keyword in microRNA or target gene :
 
     
 
Introduction
     
    What is miRNAMap?
 
MicroRNAs (miRNAs) are small noncoding RNA molecules, which are capable of negatively regulating gene expression to control many cellular mechanisms. In this work, we develop a resource, miRNAMap 2.0, to collect experimental verified microRNAs and experimental verified miRNA target genes in human, mouse, rat, and other metazoan genomes. In addition to known miRNA targets, three computational tools previously developed, such as miRanda, RNAhybrid and TargetScan, were applied for identifying miRNA targets in 3' -UTR of genes. In order to reduce the false positive prediction of miRNA targets, several criteria are supported for filtering the putative miRNA targets. Furthermore, miRNA expression profiles can provide valuable clues for investigating the properties of miRNAs, such tissue specificity and differential expression in cancer/normal cell. Therefore, we performed the Q-PCR experiments for monitoring the expression profiles of 224 human miRNAs in eighteen major normal tissues in human . The cross-reference between the miRNA expression profiles and the expression profiles of its target genes can provide effective viewpoint to understand the regulatory functions of the miRNA. Besides, the interface is also redesigned and enhanced. The miRNAMap release 2.0 is now available at http://miRNAMap.mbc.nctu.edu.tw/.
     
    The advancements and new features miRNAMap 2.0.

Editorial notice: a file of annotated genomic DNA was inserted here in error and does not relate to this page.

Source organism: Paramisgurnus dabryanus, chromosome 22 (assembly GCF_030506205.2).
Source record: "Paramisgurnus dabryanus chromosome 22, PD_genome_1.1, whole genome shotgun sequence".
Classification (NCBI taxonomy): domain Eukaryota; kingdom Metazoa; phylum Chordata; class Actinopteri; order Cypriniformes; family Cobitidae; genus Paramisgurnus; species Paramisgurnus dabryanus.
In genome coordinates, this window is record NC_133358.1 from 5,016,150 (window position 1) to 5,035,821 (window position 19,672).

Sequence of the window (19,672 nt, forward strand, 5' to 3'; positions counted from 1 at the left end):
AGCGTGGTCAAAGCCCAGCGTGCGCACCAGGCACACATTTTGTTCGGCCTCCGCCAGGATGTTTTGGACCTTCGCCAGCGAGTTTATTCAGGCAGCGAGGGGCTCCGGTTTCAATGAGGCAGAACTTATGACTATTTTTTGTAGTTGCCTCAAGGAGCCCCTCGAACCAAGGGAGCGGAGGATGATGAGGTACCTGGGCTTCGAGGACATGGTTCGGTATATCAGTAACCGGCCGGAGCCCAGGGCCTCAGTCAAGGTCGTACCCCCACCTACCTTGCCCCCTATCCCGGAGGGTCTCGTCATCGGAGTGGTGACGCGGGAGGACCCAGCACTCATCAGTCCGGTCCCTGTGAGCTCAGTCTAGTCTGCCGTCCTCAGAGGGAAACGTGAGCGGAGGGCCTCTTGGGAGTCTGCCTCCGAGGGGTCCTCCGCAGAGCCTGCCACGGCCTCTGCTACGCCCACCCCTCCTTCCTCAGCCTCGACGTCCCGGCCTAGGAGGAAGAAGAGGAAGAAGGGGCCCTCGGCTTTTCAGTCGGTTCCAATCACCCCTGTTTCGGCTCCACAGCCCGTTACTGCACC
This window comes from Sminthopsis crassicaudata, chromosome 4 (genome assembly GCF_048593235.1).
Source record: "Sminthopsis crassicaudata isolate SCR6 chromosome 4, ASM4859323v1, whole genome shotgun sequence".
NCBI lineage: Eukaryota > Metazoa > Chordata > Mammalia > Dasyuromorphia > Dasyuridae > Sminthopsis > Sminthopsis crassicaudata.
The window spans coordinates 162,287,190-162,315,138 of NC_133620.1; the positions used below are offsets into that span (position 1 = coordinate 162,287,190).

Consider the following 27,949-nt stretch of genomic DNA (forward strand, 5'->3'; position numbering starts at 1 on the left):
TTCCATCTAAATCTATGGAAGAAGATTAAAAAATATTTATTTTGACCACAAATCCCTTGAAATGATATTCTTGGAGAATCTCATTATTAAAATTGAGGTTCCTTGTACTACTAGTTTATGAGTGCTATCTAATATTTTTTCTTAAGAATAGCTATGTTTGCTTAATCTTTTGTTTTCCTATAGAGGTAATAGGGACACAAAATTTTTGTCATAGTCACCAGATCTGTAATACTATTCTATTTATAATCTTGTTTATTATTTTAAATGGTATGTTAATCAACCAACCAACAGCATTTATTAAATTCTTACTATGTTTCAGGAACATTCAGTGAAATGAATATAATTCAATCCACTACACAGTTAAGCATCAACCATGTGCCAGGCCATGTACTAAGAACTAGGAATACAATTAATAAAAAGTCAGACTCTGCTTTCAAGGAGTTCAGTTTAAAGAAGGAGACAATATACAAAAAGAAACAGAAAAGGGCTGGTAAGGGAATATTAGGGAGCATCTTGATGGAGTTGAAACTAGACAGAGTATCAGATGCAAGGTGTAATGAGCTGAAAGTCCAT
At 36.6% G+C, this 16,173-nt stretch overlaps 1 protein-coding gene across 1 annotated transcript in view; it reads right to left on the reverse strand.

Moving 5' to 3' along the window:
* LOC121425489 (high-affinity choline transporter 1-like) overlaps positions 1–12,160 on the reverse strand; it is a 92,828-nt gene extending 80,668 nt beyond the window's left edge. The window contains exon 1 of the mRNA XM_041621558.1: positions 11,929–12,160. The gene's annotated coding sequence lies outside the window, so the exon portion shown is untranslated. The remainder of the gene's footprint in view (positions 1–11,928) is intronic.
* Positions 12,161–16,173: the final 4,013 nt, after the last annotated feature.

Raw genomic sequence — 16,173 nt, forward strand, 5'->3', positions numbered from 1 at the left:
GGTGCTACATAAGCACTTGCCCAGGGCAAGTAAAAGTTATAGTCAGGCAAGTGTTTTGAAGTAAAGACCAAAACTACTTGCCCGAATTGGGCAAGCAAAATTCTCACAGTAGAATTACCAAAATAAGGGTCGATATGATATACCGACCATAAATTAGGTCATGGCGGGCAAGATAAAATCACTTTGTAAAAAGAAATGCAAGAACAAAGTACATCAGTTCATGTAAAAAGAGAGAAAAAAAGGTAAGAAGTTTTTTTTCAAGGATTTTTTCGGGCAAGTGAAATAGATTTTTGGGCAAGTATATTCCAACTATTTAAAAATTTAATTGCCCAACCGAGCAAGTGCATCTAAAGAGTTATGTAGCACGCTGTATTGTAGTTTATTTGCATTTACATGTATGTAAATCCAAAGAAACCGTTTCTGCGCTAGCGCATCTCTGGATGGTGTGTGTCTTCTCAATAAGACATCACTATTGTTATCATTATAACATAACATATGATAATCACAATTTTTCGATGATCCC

Features miRNAMap 1.0 miRNAMap 2.0
Known miRNAs miRBase (version 6.0) miRBase (version 9.2)
Supported species human, mouse, rat and dog 2 insects, 9 vertebrates and 1 worm
Experimental miRNA targets Surveying literature TarBase and Surveying literature
miRNA expression profiling Lu. et al miRNA profiling in human Lu. et al miRNA profiling in human
Q-PCR miRNA profiling in human
Expression profiles of miRNA targets
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NCBI-GEO-GDS596 (76 human tissues)
miRNA target prediction tools miRanda miRanda, RNAhybrid and TargetScan
Criteria for filtering the predicted miRNA targets
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Criterion 1: predicted by at least two tools
Criterion 2: target genes contained multiple sites
Criterion 3: target site is accessible
Accessible region of miRNA target sites
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Sfold
Tissue specificity of human miRNAs
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Q-PCR miRNA profiling (18 human tissues)
       
 
Developers
     
 
  Dr.Hsien-Da Huang
Department of Biological Science and Technology, Institute of Bioinformatics National Chiao-Tung University, HsinChu, Taiwan
 

Yi-Hsuan Chen
Molecular Medicine Research Center , Chang Gung University , Tao-Yuan 333, Taiwan

  Gian-Hung Chen
Molecular Medicine Research Center , Chang Gung University , Tao-Yuan 333, Taiwan
  Sheng-Da Hsu
Department of Biological Science and Technology, Institute of Bioinformatics National Chiao-Tung University, HsinChu, Taiwan
  Chia-Huei Chu
Department of Biological Science and Technology, Institute of Bioinformatics National Chiao-Tung University, HsinChu, Taiwan
  Shu-Jen Chen
Molecular Medicine Research Center , Chang Gung University , Tao-Yuan 333, Taiwan
  Hua-Chien Chen
Molecular Medicine Research Center , Chang Gung University , Tao-Yuan 333, Taiwan
  Paul Wei-Che Hsu
Department of Biological Science and Technology, Institute of Bioinformatics National Chiao-Tung University, HsinChu, Taiwan
  Yung-Hao Wong
Department of Biological Science and Technology, Institute of Bioinformatics National Chiao-Tung University, HsinChu, Taiwan
  Shu-Jen Chen
Molecular Medicine Research Center , Chang Gung University , Tao-Yuan 333, Taiwan
       
 
Softwares
 
   
 
Sfold
A web server for statistical folding and rational design of nucleic acids.

mfold

A web server for prediction RNA secondary structure.